Administrative salaries are NOT generally allowed unless they are directly required for the conduct of the project. Under OMB Circular A-21 (Cost Principles for Educational Institutions), "the salaries of administrative and clerical staff should normally be treated as indirect costs. Direct charging of these costs may be appropriate where a major project or activity explicitly budgets for administrative or clerical services and individuals involved can be specifically identified with the project or activity." Any request for secretarial/clerical salaries made to a federal agency must include justification in the budget explanation..
F - Setting up Award/ Award Acceptance
1) I just received an award. Now what do I do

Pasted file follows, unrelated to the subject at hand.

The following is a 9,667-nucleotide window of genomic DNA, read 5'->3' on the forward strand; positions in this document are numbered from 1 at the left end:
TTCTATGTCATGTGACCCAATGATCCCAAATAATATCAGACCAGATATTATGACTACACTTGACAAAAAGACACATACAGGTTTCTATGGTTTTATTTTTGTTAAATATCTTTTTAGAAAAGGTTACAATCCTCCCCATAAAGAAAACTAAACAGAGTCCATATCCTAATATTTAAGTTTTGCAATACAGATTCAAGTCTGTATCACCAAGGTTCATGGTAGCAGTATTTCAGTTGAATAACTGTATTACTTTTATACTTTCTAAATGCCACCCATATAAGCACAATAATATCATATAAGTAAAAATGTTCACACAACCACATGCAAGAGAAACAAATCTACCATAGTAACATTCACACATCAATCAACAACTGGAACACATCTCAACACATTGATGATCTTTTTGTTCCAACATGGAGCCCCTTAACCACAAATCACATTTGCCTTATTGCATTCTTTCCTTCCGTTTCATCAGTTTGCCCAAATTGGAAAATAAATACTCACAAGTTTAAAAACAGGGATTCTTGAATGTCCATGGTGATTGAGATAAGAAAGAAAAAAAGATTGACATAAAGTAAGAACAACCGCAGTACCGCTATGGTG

Please see the Post-Award section.
2) How do I open a new sponsor account?
Please visit the Opening New Sponsor Accounts section.
3) What is the criteria for the issuance of account numbers for sponsored awards from external funding agencies?
FRS (Financial Records System) sponsored account numbers will be issued by ORA upon award acceptance and receipt of the award document. Accounts can be set up prior to receipt of an award, by using a solvent departmental account as a guarantee in the event the award is not received or in case the pre-award costs are incurred without proper authorization. .
G - Cost Transfers
1) What is a Cost Transfer?
A cost transfer is an accounting entry to reclassify an incurred expense from one account to another. Cost transfers may be necessary to (a) distribute clearing account expenses; (b) correct salary distribution estimates; or (c) correct clerical, bookkeeping, or data entry errors.
2) What information is required when processing a Cost Transfer?